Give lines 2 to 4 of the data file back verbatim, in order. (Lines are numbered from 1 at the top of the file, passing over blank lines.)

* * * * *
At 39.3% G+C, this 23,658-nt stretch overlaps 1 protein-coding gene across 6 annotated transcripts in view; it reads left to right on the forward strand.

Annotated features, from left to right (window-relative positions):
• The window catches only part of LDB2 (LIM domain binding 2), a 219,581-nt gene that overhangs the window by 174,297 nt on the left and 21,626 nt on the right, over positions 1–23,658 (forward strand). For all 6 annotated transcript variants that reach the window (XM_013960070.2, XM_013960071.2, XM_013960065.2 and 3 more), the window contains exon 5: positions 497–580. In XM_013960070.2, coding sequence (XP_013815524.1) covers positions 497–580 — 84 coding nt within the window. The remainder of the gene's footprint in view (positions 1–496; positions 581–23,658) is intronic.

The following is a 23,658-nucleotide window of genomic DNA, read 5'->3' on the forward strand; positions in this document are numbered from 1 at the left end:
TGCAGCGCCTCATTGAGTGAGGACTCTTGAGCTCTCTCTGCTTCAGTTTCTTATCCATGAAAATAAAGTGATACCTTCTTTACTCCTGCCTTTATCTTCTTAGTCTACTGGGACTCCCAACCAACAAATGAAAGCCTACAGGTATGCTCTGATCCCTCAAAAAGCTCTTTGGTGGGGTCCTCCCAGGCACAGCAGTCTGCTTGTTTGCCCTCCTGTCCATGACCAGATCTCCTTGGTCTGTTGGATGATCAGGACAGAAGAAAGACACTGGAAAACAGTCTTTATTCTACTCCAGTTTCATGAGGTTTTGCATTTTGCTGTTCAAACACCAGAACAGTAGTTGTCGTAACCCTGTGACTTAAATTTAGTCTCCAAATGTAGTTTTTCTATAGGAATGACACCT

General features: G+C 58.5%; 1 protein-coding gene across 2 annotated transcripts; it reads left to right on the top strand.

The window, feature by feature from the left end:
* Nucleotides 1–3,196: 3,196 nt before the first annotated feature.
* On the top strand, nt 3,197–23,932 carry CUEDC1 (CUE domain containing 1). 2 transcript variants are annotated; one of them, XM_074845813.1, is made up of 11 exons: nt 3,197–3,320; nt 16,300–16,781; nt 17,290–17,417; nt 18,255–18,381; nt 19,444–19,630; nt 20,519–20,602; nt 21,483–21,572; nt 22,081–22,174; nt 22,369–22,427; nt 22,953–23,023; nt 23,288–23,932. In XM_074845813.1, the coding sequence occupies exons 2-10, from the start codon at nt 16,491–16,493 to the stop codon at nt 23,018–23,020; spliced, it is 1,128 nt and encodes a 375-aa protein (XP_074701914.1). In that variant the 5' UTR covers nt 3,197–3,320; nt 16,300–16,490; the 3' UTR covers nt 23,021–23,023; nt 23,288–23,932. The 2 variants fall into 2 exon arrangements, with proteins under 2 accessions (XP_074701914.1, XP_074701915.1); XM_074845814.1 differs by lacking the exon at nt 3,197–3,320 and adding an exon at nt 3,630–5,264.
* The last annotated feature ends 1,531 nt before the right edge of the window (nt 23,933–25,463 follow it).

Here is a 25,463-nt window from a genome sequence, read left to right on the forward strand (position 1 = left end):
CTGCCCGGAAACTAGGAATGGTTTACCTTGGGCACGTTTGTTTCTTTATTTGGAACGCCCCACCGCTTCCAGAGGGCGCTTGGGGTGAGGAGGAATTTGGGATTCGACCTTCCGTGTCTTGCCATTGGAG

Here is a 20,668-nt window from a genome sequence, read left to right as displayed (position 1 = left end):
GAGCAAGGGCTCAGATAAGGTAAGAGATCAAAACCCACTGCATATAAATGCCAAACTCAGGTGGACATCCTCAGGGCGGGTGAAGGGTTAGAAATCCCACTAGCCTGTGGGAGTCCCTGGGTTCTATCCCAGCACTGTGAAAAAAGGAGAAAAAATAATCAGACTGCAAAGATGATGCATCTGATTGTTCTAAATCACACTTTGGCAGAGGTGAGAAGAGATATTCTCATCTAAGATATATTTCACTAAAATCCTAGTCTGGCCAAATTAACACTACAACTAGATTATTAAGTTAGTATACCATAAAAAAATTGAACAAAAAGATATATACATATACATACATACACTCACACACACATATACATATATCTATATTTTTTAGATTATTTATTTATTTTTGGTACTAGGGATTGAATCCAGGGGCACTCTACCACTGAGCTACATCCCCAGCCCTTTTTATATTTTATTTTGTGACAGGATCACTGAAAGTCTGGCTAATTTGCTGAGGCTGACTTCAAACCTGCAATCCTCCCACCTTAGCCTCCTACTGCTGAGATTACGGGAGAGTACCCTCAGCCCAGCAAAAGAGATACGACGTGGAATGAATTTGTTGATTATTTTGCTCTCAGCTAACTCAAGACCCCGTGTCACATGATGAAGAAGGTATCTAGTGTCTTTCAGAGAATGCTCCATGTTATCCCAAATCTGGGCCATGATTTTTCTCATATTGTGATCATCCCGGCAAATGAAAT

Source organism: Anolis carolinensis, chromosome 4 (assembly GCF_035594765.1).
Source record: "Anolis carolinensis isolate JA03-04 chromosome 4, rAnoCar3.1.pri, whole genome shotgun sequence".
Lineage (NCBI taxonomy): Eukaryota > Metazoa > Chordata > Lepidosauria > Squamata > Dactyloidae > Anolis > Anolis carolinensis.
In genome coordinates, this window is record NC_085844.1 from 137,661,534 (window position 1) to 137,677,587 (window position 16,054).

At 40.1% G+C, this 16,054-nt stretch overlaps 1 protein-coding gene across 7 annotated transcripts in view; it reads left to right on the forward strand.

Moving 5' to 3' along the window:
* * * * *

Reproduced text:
Annotated features, from left to right (window-relative positions):
• The window catches only part of LDB2 (LIM domain binding 2), a 219,581-nt gene that overhangs the window by 174,297 nt on the left and 21,626 nt on the right, over positions 1–23,658 (forward strand). For all 6 annotated transcript variants that reach the window (XM_013960070.2, XM_013960071.2, XM_013960065.2 and 3 more), the window contains exon 5: positions 497–580. In XM_013960070.2, coding sequence (XP_013815524.1) covers positions 497–580 — 84 coding nt within the window. The remainder of the gene's footprint in view (positions 1–496; positions 581–23,658) is intronic.

The following is a 23,658-nucleotide window of genomic DNA, read 5'->3' on the forward strand; positions in this document are numbered from 1 at the left end: